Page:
Cabbage, anyone?

Things seen from a car window in between Timisoara and today’s destination 2 hours away (make that 3)

Cabbage and potato stands in front of every house in one town. If they are all selling the same vegetables, who buys them? Or does a produce wholeseller come to each house, hand them 20 Romanian lei and then collect today’s sack of potatoes?

Sheep in a rainy field, with shepherd and sheepdog trudging along nearby.

One church per town with colorful iconographic paintings on the front

Stone houses with peeling plaster on the walls. Surprisingly ornate gates. A well-kept house next to an abandoned one.

Old ladies with head scarves pushing wheelbarrows. People here work very hard.

Guys in work clothes standing at outdoor cafes smoking cigarettes and swapping town gossip.

Today’s destination was the town of Humedoara, specifically Corvin Castle.

Turns out the Hertz rental car-issued GPS unit hadn’t gotten the memo that the newest section of highway had been completed. We took back roads. It took three hours. Long enough for us to actually allow children to watch shows in the back, at least until it made William carsick.

The town of Humeadora? Not a lot going on there. I spotted a tourist restaurant decked-out in Romanian blankets and costumes where we had our lunch. 

Then on to the castle. It really was a good one. We had access to almost the entire thing, including up steep and somewhat death-defying stairways that would be outlawed in the US for fear of lawsuit.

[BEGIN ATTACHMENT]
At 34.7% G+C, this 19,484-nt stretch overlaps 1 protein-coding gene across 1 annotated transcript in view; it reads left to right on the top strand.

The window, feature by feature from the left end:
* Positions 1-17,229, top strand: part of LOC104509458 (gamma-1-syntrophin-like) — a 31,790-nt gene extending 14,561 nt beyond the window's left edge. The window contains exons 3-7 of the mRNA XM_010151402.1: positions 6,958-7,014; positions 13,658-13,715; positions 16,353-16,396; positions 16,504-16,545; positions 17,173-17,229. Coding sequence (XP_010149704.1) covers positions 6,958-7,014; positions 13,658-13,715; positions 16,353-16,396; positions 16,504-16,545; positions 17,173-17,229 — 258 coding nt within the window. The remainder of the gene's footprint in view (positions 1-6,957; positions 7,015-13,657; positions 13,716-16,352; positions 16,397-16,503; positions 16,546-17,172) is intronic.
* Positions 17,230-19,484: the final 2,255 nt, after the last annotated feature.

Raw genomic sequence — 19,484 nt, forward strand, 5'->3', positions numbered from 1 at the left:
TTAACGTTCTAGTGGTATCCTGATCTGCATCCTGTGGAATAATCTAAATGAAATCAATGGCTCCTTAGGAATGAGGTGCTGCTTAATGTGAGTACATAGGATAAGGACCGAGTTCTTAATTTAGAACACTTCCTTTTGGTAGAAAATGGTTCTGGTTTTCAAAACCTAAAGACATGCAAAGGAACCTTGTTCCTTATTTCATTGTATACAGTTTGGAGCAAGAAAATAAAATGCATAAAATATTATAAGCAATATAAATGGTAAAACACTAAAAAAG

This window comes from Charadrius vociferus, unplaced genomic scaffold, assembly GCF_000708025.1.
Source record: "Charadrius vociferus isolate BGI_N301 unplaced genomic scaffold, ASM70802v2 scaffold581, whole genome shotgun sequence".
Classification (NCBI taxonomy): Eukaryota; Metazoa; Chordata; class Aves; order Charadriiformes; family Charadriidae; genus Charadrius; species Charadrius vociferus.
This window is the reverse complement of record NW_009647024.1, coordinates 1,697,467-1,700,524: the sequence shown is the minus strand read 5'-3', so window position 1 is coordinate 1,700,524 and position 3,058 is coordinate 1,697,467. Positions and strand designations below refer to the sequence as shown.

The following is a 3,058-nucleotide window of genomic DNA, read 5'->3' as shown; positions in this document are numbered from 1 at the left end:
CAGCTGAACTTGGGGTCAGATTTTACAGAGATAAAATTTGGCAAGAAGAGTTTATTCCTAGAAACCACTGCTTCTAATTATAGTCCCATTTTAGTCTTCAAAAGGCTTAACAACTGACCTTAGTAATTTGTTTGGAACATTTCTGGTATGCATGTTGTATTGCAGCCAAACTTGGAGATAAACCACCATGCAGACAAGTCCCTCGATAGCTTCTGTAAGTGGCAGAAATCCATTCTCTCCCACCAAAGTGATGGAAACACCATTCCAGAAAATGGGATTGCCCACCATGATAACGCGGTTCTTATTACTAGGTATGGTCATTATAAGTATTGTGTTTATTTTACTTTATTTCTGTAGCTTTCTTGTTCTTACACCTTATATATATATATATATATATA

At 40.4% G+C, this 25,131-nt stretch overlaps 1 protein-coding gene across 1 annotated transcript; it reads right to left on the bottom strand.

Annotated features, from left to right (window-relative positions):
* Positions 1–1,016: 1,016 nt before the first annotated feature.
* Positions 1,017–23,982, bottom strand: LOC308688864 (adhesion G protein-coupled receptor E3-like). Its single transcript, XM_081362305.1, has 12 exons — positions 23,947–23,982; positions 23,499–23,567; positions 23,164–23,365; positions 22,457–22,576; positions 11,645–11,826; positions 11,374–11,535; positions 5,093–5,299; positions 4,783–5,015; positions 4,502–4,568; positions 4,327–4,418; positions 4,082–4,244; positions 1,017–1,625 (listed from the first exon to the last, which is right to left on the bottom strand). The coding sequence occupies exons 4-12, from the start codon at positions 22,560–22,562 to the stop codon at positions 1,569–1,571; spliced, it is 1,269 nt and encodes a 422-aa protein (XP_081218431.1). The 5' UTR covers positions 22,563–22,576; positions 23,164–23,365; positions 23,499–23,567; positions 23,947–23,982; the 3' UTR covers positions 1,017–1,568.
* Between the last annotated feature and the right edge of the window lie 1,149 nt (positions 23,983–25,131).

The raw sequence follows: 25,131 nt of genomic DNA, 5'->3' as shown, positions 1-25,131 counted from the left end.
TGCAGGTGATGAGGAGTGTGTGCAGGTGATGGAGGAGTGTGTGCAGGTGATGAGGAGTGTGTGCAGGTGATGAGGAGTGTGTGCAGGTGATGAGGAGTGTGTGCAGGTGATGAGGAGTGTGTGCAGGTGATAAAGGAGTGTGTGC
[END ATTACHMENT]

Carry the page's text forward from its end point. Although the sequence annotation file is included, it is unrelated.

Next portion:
On the trip back we used my paper road map, purchased at a gas station and well-versed in current road conditions. It took a mere two hours to get back. Along the way, we stopped to photograph my favorite Romanian store signage, a restaurant with an American C-47 plane built into the front, and to support the (very) local economy by buying honey from a guy on the side of the road.

Restaurants are not thick on the ground here, so I did a little old-fashioned googling, and we found one a 20-minute walk away. Ol’ GPS came in handy this time, without which we never would have found the signless place. Despite being reviewed on Trip Advisor, not exactly a top-secret source, we were the only Americans there. Two families were there having birthday parties for their children, and I eavesdropped on one nearby diner as he described the American election to his friends. He spoke Romanian, of course, but I pricked up my ears at the mention of New Hampshire and Iowa in the same sentence. Can only be one topic there. Spotted en route: 

One other thing to note about Timisoara: birds. So. Many. Birds. Just listen:


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